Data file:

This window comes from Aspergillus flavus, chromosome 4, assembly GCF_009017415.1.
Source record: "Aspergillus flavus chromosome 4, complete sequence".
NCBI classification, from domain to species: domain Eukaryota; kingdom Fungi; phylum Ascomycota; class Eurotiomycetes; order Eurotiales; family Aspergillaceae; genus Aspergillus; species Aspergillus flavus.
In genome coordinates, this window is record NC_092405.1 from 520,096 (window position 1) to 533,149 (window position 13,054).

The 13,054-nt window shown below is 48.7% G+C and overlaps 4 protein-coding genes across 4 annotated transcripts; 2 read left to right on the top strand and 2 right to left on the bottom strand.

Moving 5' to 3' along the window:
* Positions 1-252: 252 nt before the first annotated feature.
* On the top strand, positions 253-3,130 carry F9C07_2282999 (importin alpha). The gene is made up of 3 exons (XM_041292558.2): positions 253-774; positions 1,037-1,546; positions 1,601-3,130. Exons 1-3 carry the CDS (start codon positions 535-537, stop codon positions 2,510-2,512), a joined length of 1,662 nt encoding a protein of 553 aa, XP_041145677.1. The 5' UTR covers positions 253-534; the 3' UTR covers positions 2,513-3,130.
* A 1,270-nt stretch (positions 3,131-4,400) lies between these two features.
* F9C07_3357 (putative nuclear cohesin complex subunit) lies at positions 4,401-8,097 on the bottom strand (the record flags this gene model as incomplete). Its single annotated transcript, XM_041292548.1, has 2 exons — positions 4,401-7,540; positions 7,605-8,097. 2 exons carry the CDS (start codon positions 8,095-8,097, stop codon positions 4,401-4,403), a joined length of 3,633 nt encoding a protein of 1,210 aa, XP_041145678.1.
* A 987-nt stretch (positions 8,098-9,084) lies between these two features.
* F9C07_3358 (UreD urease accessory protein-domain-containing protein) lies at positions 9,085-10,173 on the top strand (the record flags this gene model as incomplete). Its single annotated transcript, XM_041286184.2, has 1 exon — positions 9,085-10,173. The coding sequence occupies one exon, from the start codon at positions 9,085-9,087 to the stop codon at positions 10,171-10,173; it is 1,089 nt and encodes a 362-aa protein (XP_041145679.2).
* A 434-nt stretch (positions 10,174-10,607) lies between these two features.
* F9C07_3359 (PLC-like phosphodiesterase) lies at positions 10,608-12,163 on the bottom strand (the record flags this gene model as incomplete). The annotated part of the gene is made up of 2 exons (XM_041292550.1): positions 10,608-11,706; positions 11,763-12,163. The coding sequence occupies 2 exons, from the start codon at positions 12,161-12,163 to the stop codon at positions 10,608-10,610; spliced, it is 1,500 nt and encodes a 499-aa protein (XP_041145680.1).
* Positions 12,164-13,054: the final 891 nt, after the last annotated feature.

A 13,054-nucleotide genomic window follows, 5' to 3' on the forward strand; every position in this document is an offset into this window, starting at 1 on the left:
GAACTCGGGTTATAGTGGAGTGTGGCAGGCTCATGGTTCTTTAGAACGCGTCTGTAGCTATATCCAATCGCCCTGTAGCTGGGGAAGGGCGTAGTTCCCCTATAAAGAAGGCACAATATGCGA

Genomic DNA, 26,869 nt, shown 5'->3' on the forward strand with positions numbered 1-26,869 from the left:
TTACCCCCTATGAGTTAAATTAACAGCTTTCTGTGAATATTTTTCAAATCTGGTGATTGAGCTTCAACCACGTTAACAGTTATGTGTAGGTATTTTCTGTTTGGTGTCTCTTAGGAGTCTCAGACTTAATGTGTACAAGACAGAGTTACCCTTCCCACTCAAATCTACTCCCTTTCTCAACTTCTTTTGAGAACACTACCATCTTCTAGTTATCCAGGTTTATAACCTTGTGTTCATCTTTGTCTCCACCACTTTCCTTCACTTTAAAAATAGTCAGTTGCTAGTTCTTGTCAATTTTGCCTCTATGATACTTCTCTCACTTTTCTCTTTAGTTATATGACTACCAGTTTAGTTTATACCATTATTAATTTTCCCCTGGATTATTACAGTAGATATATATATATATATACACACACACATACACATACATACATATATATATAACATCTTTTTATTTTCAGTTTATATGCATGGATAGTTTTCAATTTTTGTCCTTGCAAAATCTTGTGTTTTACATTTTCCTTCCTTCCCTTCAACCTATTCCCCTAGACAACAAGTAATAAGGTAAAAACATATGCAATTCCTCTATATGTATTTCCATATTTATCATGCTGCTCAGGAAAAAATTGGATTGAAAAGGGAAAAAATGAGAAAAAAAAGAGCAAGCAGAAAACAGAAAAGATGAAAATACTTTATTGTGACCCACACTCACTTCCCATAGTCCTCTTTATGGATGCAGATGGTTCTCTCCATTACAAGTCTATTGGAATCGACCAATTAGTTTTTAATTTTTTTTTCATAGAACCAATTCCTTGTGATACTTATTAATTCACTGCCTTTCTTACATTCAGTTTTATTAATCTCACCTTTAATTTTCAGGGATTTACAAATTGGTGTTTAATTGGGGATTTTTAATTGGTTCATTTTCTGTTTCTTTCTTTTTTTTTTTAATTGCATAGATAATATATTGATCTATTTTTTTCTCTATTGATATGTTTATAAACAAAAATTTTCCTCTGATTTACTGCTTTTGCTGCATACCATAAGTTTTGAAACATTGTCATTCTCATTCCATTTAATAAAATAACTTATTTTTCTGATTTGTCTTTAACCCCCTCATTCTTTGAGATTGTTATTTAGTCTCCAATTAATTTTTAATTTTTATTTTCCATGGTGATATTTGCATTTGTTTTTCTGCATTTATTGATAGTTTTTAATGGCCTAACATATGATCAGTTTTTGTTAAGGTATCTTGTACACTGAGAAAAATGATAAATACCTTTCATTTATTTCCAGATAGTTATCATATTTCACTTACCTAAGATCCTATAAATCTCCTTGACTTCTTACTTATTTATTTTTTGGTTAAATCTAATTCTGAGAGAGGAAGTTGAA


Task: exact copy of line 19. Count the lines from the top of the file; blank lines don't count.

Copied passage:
TTACCCCCTATGAGTTAAATTAACAGCTTTCTGTGAATATTTTTCAAATCTGGTGATTGAGCTTCAACCACGTTAACAGTTATGTGTAGGTATTTTCTGTTTGGTGTCTCTTAGGAGTCTCAGACTTAATGTGTACAAGACAGAGTTACCCTTCCCACTCAAATCTACTCCCTTTCTCAACTTCTTTTGAGAACACTACCATCTTCTAGTTATCCAGGTTTATAACCTTGTGTTCATCTTTGTCTCCACCACTTTCCTTCACTTTAAAAATAGTCAGTTGCTAGTTCTTGTCAATTTTGCCTCTATGATACTTCTCTCACTTTTCTCTTTAGTTATATGACTACCAGTTTAGTTTATACCATTATTAATTTTCCCCTGGATTATTACAGTAGATATATATATATATATACACACACACATACACATACATACATATATATATAACATCTTTTTATTTTCAGTTTATATGCATGGATAGTTTTCAATTTTTGTCCTTGCAAAATCTTGTGTTTTACATTTTCCTTCCTTCCCTTCAACCTATTCCCCTAGACAACAAGTAATAAGGTAAAAACATATGCAATTCCTCTATATGTATTTCCATATTTATCATGCTGCTCAGGAAAAAATTGGATTGAAAAGGGAAAAAATGAGAAAAAAAAGAGCAAGCAGAAAACAGAAAAGATGAAAATACTTTATTGTGACCCACACTCACTTCCCATAGTCCTCTTTATGGATGCAGATGGTTCTCTCCATTACAAGTCTATTGGAATCGACCAATTAGTTTTTAATTTTTTTTTCATAGAACCAATTCCTTGTGATACTTATTAATTCACTGCCTTTCTTACATTCAGTTTTATTAATCTCACCTTTAATTTTCAGGGATTTACAAATTGGTGTTTAATTGGGGATTTTTAATTGGTTCATTTTCTGTTTCTTTCTTTTTTTTTTTAATTGCATAGATAATATATTGATCTATTTTTTTCTCTATTGATATGTTTATAAACAAAAATTTTCCTCTGATTTACTGCTTTTGCTGCATACCATAAGTTTTGAAACATTGTCATTCTCATTCCATTTAATAAAATAACTTATTTTTCTGATTTGTCTTTAACCCCCTCATTCTTTGAGATTGTTATTTAGTCTCCAATTAATTTTTAATTTTTATTTTCCATGGTGATATTTGCATTTGTTTTTCTGCATTTATTGATAGTTTTTAATGGCCTAACATATGATCAGTTTTTGTTAAGGTATCTTGTACACTGAGAAAAATGATAAATACCTTTCATTTATTTCCAGATAGTTATCATATTTCACTTACCTAAGATCCTATAAATCTCCTTGACTTCTTACTTATTTATTTTTTGGTTAAATCTAATTCTGAGAGAGGAAGTTGAA